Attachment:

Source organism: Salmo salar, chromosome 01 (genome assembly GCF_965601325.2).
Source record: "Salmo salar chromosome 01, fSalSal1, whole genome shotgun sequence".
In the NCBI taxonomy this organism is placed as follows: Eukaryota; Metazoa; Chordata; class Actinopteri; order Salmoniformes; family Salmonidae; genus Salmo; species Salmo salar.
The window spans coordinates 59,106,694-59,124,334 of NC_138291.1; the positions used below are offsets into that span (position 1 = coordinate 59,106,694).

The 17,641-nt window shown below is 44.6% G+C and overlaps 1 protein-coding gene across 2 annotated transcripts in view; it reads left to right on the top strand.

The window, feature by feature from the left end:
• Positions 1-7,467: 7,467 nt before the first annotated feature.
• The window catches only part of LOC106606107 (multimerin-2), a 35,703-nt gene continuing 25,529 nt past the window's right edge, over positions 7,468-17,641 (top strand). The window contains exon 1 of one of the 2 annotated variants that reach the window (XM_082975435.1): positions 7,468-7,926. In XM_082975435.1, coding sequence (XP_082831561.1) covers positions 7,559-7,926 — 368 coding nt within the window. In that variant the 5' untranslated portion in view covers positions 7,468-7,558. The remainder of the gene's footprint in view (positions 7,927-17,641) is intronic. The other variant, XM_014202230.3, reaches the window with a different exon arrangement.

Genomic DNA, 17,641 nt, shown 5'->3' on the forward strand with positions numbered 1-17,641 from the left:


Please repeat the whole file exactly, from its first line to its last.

Source organism: Salmo salar, chromosome 01 (genome assembly GCF_965601325.2).
Source record: "Salmo salar chromosome 01, fSalSal1, whole genome shotgun sequence".
In the NCBI taxonomy this organism is placed as follows: Eukaryota; Metazoa; Chordata; class Actinopteri; order Salmoniformes; family Salmonidae; genus Salmo; species Salmo salar.
The window spans coordinates 59,106,694-59,124,334 of NC_138291.1; the positions used below are offsets into that span (position 1 = coordinate 59,106,694).

The 17,641-nt window shown below is 44.6% G+C and overlaps 1 protein-coding gene across 2 annotated transcripts in view; it reads left to right on the top strand.

The window, feature by feature from the left end:
• Positions 1-7,467: 7,467 nt before the first annotated feature.
• The window catches only part of LOC106606107 (multimerin-2), a 35,703-nt gene continuing 25,529 nt past the window's right edge, over positions 7,468-17,641 (top strand). The window contains exon 1 of one of the 2 annotated variants that reach the window (XM_082975435.1): positions 7,468-7,926. In XM_082975435.1, coding sequence (XP_082831561.1) covers positions 7,559-7,926 — 368 coding nt within the window. In that variant the 5' untranslated portion in view covers positions 7,468-7,558. The remainder of the gene's footprint in view (positions 7,927-17,641) is intronic. The other variant, XM_014202230.3, reaches the window with a different exon arrangement.

Genomic DNA, 17,641 nt, shown 5'->3' on the forward strand with positions numbered 1-17,641 from the left: